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Authors: Palano, M.*
Puglisi, G.*
Gresta, S.*
Title: Ground deformation at Mt. Etna: a joint interpretation of GPS and InSAR data from 1993 to 2000
Title of journal: Bollettino di Geofisica teorica ed applicata
Series/Report no.: 1 / 48 (2006)
Publisher: OGS
Issue Date: 2006
Keywords: Ground deformation
Mt. Etna:
Abstract: Combined Global Positioning System (GPS) measurements and Interferometry SAR (InSAR) have been applied on Mt. Etna to study the ground deformation affecting the volcano both over the long (1993-2000) and short-term (1997-2000). From 1993 to 1997, data indicate a re-pressurization of Mt. Etna’s plumbing system that i) triggered most of the seismicity, ii) induced the dilatation of the volcano, and iii) produced a series of summit eruptions since 1995. InSAR detected a deep intrusion on the western flank of the volcano, between March and May 1997. In the following months, this intrusion rose leading to a seismic swarm in the western sector occurring in January 1998. The shallow intrusion is confirmed by GPS data. From 1998 to 2000, a general deflation affected the upper part of the volcano. Elastic deformation modelling of GPS data suggests that the active sources of deformation include deep pressure sources located beneath the upper western flank of the volcano, shallow dislocation sources (dikes and faults) located beneath the NE and S rift zones, and a sub-horizontal dislocation plane (dipping about 12° ESE), located beneath the eastern flank of the volcano at a depth of 1.5 km b.s.l.. InSAR data validated these models.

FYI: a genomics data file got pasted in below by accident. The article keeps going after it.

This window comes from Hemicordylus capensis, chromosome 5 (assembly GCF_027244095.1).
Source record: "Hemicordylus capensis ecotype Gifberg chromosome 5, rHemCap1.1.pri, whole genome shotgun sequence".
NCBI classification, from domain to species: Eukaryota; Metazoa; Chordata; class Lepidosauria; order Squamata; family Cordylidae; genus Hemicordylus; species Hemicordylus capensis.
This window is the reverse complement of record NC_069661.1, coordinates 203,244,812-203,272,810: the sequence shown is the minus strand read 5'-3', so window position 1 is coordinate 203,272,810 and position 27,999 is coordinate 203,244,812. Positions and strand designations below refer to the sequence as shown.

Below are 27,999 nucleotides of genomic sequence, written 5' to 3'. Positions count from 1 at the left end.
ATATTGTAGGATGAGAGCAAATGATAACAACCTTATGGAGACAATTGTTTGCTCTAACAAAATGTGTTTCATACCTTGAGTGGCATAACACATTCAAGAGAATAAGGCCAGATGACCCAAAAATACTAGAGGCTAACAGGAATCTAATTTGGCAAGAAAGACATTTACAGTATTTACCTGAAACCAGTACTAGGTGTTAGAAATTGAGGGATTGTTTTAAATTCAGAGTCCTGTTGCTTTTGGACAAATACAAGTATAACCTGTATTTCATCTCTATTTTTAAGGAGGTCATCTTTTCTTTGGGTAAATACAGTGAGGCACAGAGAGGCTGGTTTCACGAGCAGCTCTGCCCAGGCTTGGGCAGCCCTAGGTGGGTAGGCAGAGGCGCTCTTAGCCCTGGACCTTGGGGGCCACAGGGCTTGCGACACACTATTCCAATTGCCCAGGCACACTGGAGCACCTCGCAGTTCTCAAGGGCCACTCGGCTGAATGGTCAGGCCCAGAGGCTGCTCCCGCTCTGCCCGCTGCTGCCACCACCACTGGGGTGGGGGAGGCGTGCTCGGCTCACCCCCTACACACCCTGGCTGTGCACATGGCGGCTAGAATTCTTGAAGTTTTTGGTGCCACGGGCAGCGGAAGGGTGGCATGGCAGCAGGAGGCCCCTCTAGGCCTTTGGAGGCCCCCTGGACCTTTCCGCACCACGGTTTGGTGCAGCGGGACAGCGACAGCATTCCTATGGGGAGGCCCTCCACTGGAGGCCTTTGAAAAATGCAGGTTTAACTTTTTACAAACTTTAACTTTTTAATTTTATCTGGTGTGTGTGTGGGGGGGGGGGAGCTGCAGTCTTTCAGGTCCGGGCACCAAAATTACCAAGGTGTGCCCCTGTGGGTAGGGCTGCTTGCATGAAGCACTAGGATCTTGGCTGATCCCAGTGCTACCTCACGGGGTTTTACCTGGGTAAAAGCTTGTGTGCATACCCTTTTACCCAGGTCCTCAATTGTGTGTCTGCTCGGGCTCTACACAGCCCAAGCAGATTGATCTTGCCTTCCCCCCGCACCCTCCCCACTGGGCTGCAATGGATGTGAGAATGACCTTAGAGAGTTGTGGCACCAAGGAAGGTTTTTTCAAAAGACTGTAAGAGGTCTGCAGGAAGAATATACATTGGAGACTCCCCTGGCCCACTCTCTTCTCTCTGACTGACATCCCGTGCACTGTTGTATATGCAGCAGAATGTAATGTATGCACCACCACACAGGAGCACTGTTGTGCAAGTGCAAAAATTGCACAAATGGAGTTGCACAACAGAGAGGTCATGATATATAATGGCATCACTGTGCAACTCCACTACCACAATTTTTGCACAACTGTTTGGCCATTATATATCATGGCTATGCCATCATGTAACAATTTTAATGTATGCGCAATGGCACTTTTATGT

Appears in Collections:04.03.07. Satellite geodesy
04.08.06. Volcano monitoring
Papers Published / Papers in press

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